Fleet documentation

Welcome to the documentation for Fleet, an open-source osquery management server.

Install Fleet

Install osquery and Fleet

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Building Fleet

Building the code


Install the dependencies as described in the next sections, then go to Clone and build


Enable the macOS developer tools:

xcode-select --install

Install Homebrew to manage dependencies, then:

brew install git go node yarn


Install dependencies:

sudo apt-get install -y git golang make nodejs npm
sudo npm install -g yarn


To install dependecies, we recommend using Chocolatey. Chocolatey must be run in Powershell as an Administrator. Assuming your setup does not include any of our requirements, please run:

choco install nodejs git golang docker make python2
npm install -g yarn

Note: all packages default to the latest versions. To specify a version, place --version <version-number> after each package. You may also install all packages manually from their websites if you prefer.

After the packages have installed, you must use Git Bash to continue with the next section.

Clone and build

git clone https://github.com/fleetdm/fleet.git
cd fleet
make deps
make generate

The binaries are now available in ./build/.


To setup a working local development environment, you must install the following minimum toolset:

Once you have those minimum requirements, check out this Loom video that walks through starting up a local development environment for Fleet.

For a text-based walkthrough, continue through the following steps:

First, you will need to install Fleet's dependencies.

To do this, run the following from the root of the repository:

make deps

When pulling changes, it may be necessary to re-run make deps if a new Go or JavaScript dependency was added.

Generating the packaged JavaScript

To generate all necessary code (bundling JavaScript into Go, etc), run the following:

make generate

Automatic rebuilding of the JavaScript bundle

Normally, make generate takes the JavaScript code, bundles it into a single bundle via Webpack, and inlines that bundle into a generated Go source file so that all of the frontend code can be statically compiled into the binary. When you build the code after running make generate, all of that JavaScript is included in the binary.

This makes deploying Fleet a dream, since you only have to worry about a single static binary. If you are working on frontend code, it is likely that you don't want to have to manually re-run make generate and make build every time you edit JavaScript and CSS in order to see your changes in the browser. To solve this problem, before you build the Fleet binary, run the following command instead of make generate:

make generate-dev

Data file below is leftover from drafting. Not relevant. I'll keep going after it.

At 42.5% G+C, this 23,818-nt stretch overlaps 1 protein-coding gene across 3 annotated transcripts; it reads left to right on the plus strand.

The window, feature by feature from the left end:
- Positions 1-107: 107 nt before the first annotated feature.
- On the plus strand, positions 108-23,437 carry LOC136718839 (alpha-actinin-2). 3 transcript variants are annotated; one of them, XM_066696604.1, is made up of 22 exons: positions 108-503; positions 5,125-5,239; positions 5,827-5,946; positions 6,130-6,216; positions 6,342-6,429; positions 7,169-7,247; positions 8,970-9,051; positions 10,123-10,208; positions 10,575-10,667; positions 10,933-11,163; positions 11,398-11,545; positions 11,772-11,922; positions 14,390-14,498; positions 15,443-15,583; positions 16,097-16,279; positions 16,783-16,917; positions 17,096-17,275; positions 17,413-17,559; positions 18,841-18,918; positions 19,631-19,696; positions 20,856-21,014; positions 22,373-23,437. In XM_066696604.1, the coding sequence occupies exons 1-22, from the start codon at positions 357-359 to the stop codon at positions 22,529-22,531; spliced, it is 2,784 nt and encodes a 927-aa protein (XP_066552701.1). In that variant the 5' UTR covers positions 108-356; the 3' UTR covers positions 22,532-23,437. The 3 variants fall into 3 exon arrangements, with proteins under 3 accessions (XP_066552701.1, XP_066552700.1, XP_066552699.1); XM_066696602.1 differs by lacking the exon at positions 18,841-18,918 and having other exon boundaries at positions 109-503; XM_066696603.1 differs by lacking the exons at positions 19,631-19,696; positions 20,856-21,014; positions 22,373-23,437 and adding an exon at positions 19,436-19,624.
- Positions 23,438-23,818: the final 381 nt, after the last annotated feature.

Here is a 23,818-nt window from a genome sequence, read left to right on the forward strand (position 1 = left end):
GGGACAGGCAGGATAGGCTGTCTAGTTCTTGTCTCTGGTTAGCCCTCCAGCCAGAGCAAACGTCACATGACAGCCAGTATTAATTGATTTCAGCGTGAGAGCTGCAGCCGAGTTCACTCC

Instead of reading the JavaScript from a inlined static bundle compiled within the binary, make generate-dev will generate a Go source file which reads the frontend code from disk and run Webpack in "watch mode".

Note that when you run make generate-dev, Webpack will be watching the JavaScript files that were used to generate the bundle, so the process will be long lived. Depending on your personal workflow, you might want to run this in a background terminal window.

After you run make generate-dev, run make build to build the binary, launch the binary and you'll be able to refresh the browser whenever you edit and save frontend code.

Compiling the Fleet binary

For convenience, a Makefile is included to build the code:


It's not necessary to use Make to build the code, but using Make allows us to account for cross-platform differences more effectively than the go build tool when writing automated tooling. Use whichever you prefer.

Development infrastructure

The following assumes that Docker and Docker Compose (installed by default with Docker on macOS and Windows) are installed.

Starting the local development environment

To set up a canonical development environment via Docker, run the following from the root of the repository:

docker-compose up
Stopping the local development environment

If you'd like to shut down the virtual infrastructure created by Docker, run the following from the root of the repository:

docker-compose down
Setting up the database tables

Once you docker-compose up and are running the databases, you can build the code and run the following command to create the database tables:

./build/fleet prepare db --dev

Running Fleet using Docker development infrastructure

To start the Fleet server backed by the Docker development infrastructure, run the Fleet binary as follows:

./build/fleet serve --dev

The server is accessible by default at https://localhost:8080. Note that --dev requires the use of make generate-dev as the server will not use bundled assets in this mode (you may see an error mentioning a template not found when visiting the website otherwise).

By default, Fleet will try to connect to servers running on default ports on localhost. Depending on your browser's settings, you may have to click through a security warning.

If you're using the Google Chrome web browser, you have the option to always automatically bypass the security warning. Visit chrome://flags/#allow-insecure-localhost and set the "Allow invalid certificates for resources loaded from localhost." flag to "Enabled."

Note: in Chrome version 88 there is a bug where you must first enable chrome://flags/#temporary-unexpire-flags-m87. The chrome://flags/#allow-insecure-localhost flag will then be visible again.

Debugging with Delve debugger

The Delve Go debugger can be used for debugging the Fleet binary.

Use the following command in place of make and ./build/fleet serve --dev:

dlv debug --build-flags '-tags=full' ./cmd/fleet -- serve --dev

It is important to pass the -tags=full build flag, otherwise the server will not have access to the asset files.

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